Biographical Database of NAWSA Suffragists, 1890-1920
Biography of Martha Anderson Wyman, 1868-1946
By Elizabeth Altmann, student, University of Wisconsin, Green Bay, Wisconsin
Writer/Speaker/Activist for Woman Suffrage
Martha Anderson was born in January 1868 in Ohio, where she was raised by her parents, Scott and Amanda Anderson. In 1906 she married Hanson Phelps Wyman. In 1907, she gave birth to their son, Edmond Wyman. Martha spent most of her life living in Minneapolis, but she moved to Chicago in 1905. Her family started out just visiting Chicago for occasional weekends, but Martha was so interested in women's political issues in Chicago that she decided to move there so she could become involved in suffrage activism. Martha and her husband eventually moved back to Minneapolis, where they lived the rest of their lives.
Martha Anderson Wyman was very involved in women's political movements in the state of Minnesota. She not only wrote about woman suffrage, she actively took part in it. In 1922 she became one of the few women in her day to campaign for elective office when she ran for state representative for the 33rd Ward. Wyman's campaign received little coverage in the press, and she was only briefly in the newspaper coverage of her opposing candidates. She was not elected, but her campaign gave her a platform from which she shared her views about woman suffrage. Before and after her run for office, she was a popular speaker at suffrage events. She gave many talks, such as when she spoke at the Red Elephant Club concerning the Thirteenth Ward Republican Women's Club. Another notable talk she gave was at an event celebrating Susan B. Anthony's 80th birthday in 1900 that was put on by the Minneapolis Political Equality Club.
During her time in Minneapolis, Wyman also wrote for The Minneapolis Journal. She wrote about a wide range of subjects, such as social happenings and controversial issues in Chicago, and local news in the Minneapolis area. Her articles included headlines such as "The Week in Chicago," "Work of the Voters' League in Chicago," and "Landlords Now for Anti-Race Suicide." She also wrote about lighter things, but was clearly not afraid to tackle the harder issues that might have stirred up controversy for some readers.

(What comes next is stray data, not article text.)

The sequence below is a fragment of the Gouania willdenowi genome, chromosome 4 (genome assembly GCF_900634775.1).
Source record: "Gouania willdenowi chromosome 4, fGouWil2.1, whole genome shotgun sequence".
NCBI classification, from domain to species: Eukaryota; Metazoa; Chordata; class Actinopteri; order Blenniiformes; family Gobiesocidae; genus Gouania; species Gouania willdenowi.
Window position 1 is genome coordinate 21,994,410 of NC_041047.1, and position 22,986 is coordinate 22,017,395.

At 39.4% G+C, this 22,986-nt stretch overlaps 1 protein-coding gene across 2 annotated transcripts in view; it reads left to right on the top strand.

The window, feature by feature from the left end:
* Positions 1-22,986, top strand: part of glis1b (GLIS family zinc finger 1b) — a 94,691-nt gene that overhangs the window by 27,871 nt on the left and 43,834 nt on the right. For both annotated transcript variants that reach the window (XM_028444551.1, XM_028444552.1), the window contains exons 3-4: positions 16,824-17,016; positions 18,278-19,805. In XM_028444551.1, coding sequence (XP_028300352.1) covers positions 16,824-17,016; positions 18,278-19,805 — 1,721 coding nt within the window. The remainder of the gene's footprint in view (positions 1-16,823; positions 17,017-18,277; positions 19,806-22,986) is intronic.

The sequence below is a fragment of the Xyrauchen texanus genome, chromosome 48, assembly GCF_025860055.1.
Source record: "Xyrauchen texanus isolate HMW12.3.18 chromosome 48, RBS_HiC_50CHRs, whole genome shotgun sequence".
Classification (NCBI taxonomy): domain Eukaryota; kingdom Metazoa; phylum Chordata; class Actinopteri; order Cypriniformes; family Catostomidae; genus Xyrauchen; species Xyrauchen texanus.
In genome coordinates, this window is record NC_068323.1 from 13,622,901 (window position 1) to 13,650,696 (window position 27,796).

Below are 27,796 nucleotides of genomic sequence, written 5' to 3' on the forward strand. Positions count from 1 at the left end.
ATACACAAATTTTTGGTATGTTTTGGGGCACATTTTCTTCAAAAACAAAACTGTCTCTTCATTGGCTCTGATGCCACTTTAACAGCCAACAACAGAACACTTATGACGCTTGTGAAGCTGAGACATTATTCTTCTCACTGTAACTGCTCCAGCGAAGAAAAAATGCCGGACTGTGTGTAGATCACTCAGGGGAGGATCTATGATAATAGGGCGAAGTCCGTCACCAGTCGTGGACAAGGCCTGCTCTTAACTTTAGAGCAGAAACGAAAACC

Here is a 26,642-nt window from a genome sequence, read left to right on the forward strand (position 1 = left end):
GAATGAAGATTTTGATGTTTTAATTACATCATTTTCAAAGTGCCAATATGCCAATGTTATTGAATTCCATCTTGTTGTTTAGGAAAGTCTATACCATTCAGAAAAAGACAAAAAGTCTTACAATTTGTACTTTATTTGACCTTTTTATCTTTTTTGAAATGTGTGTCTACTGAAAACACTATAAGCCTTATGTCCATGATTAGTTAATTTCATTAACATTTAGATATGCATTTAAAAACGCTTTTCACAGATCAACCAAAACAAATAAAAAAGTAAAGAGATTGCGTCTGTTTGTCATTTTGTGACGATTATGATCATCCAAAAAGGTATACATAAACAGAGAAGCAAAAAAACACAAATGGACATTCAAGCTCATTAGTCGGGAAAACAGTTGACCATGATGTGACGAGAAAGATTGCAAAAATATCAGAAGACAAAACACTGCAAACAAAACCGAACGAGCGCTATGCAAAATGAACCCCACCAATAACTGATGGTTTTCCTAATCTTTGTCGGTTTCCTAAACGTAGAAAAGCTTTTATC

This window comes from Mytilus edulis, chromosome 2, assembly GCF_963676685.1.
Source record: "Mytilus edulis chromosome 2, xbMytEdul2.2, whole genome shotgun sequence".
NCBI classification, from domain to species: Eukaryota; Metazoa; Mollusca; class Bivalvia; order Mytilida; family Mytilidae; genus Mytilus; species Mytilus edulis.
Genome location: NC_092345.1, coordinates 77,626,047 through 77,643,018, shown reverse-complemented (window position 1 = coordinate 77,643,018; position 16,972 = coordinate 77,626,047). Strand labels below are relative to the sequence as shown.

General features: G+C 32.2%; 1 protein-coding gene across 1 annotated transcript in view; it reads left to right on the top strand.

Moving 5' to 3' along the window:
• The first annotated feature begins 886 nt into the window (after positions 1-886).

It is evident that Wyman made a definite impact on women's political participation in her home state of Minnesota during her lifetime. She passed away on May 30, 1946, and was buried at Lakewood Cemetery in Minneapolis.
1900 U.S. Census, Minneapolis Ward 5, Hennepin, Minnesota; Roll 767, page 1B, enumeration district 0061, FHL microfilm 1240767.
1910 U.S. Census, Chicago Ward 7, Cook, Illinois; Roll T624_247, page 10A, enumeration district 0386, FHL microfilm 1374260.
Harper, Ida Husted. History of Woman Suffrage, Vol. 6: 1900-1920, National American Woman Suffrage Association, 1922. [LINK]
"In The Realm of Society," The Minneapolis Tribune, February 15, 1900, p. 10.
McKusick, H. "Club Women & Club Life," The Minneapolis Tribune, August 27, 1905, p. 20.
"Newton to Address Republican Women of Thirteenth Ward," The Minneapolis Sunday Tribune, October 1, 1922, p. 72.
Political Advertisement. "Endorsed Ballot," The Minneapolis Morning Tribune, November 6, 1922, p. 9.
"Women Who Want Ballot to Meet in Albert Lea," The Minneapolis Tribune, October 8, 1899, p. 4.
Wyman, Martha Anderson. "The Week in Chicago," The Minneapolis Journal, October 29, 1905, p. 37.
Wyman, Martha Anderson. "Work of the Voters' League in Chicago," The Minneapolis Journal, January 14, 1906, p. 11.
Wyman, Martha Anderson. "Landlords Now for Anti-Race Suicide," The Minneapolis Journal, May 6, 1906, part VIII, p. 3. [p. 58 in newspapers.com]
Wyman, Martha Anderson. "What's Wrong with the Public Library?" The Minneapolis Morning Tribune, December 2, 1914, p. 8.